In a previous thread, an accusation of appealing to authority came up because a quote was introduced like this: “X, winner of the 19xx Nobel Prize is Physics, writes: …” This is not an appeal to authority because it is not a claim the authority cannot be wrong. It is completely valid to describe someone’s expertise in a particular field. The purpose is to get the reader’s attention, not to claim the expert is infallible.

In other words you claim that an appeal to an authority is not an appeal to authority unless it explicitly claims that the expert is infallible ?

You are very, very wrong.

Firstly an appeal to authority does not need to make that claim. It is the fact that authorities are not infallible that makes the argument a logical fallacy - even if it does not explicitly claim that what the authority says must be true.

Secondly, obviously citing credentials is intended to set up the source as an authority. If you are appealing to what an expert - or any other supposed authority - says, rather than to the facts of the matter, you are making an appeal to authority.

That is not to say that an appeal to authority cannot be a GOOD argument. Sometimes - if done well - it may be the best available to us. But it is not, and never can be, a logically valid argument.


This message is a reply to:
 Message 7 by designtheorist, posted 11-13-2011 2:11 PM designtheorist has responded

Replies to this message:
 Message 9 by designtheorist, posted 11-13-2011 2:39 PM PaulK has responded
 Message 22 by kbertsche, posted 11-13-2011 5:05 PM PaulK has responded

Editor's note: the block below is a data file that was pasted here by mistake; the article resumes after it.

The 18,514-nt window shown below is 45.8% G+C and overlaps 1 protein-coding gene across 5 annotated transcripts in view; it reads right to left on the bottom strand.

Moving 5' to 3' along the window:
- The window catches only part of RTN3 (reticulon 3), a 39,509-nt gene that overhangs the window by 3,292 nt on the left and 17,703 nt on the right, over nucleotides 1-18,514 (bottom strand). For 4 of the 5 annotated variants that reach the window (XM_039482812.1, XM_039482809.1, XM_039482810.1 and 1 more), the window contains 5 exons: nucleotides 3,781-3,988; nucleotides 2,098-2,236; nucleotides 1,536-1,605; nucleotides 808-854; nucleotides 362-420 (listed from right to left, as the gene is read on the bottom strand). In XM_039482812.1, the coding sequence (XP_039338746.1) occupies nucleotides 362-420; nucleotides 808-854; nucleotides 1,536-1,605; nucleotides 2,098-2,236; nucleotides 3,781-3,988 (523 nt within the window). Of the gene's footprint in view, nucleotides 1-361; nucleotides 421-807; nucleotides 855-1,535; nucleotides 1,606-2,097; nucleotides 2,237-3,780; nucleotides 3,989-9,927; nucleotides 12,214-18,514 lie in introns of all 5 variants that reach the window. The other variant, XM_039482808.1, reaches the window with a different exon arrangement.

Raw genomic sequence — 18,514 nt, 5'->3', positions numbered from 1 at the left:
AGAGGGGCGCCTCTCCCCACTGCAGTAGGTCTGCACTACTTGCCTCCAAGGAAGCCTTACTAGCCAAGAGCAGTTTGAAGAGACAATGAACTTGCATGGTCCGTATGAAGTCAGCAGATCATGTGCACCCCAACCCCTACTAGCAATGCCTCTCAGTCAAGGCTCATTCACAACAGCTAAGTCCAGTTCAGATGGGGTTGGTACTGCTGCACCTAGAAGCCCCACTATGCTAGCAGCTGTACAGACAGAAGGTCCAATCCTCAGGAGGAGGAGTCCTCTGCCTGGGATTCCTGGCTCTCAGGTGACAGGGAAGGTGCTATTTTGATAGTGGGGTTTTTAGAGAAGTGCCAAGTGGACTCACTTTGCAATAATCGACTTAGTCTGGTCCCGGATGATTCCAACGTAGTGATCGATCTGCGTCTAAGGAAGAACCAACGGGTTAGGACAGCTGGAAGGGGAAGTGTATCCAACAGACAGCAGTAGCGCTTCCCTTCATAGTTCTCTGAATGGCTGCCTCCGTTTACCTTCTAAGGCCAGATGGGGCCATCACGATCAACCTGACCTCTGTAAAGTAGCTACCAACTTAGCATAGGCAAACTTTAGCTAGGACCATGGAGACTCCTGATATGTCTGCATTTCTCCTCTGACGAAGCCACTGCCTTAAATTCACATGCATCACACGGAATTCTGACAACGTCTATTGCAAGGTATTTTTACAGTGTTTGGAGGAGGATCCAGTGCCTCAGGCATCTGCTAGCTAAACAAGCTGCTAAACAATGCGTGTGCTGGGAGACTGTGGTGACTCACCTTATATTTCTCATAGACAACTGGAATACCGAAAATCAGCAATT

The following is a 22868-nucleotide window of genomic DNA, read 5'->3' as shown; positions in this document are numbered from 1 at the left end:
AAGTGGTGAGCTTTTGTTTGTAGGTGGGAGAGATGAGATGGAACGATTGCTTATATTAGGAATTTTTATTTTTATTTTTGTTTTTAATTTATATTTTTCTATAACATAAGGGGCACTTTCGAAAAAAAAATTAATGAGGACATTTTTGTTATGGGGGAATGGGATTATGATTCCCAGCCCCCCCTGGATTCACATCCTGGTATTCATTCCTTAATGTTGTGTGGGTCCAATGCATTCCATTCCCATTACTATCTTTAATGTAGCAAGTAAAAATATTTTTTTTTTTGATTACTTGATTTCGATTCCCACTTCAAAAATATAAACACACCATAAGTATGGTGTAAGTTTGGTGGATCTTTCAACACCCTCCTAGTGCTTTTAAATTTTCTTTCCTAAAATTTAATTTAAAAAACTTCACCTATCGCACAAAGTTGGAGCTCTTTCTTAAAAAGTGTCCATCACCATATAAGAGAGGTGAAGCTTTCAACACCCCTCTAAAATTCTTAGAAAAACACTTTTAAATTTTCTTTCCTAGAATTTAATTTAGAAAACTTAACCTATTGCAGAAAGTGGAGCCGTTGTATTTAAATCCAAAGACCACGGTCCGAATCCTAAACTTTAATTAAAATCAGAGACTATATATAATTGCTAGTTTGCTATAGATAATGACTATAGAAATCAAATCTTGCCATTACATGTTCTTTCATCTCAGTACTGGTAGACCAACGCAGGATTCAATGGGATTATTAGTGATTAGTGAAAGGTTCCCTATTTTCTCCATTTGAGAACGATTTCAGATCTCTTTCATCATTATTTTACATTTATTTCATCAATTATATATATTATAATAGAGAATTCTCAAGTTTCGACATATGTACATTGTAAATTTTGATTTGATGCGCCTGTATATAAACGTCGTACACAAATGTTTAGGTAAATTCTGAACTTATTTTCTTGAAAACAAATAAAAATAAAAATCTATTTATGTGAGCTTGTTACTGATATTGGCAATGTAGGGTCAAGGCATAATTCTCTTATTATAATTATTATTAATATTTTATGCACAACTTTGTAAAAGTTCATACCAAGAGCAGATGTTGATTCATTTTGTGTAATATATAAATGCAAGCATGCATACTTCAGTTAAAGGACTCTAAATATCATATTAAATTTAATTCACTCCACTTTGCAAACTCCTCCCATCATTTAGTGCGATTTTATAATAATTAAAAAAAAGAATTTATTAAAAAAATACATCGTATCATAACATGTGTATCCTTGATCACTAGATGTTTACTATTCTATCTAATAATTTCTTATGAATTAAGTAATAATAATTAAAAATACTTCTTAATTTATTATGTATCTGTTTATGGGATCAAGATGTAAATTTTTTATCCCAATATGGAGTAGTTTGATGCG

designtheorist
Member (Idle past 2771 days)
Posts: 390
From: Irvine, CA, United States
Joined: 09-15-2011


(1)
Message 9 of 344 (640821)
11-13-2011 2:39 PM
Reply to: Message 8 by PaulK
11-13-2011 2:32 PM


Reply to PaulK
Your comment illustrates why this thread is important. You have a view you feel very strongly about. However, you opinion is only your opinion. The logical fallacy known as Appeal to Authority is well-defined in the literature. If you think I have selected a poor definition or a poor example, you are free to cite a definition or example you think is better.

But just saying "You're wrong" doesn't cut it.

See https://www.youtube.com/watch?v=kQFKtI6gn9Y

If you want to marshal a real argument, get some facts on your side.


This message is a reply to:
 Message 8 by PaulK, posted 11-13-2011 2:32 PM PaulK has responded

Replies to this message:
 Message 10 by PaulK, posted 11-13-2011 2:59 PM designtheorist has responded

  
PaulK
Member
Posts: 16883
Joined: 01-10-2003
Member Rating: 2.9


Message 10 of 344 (640822)
11-13-2011 2:59 PM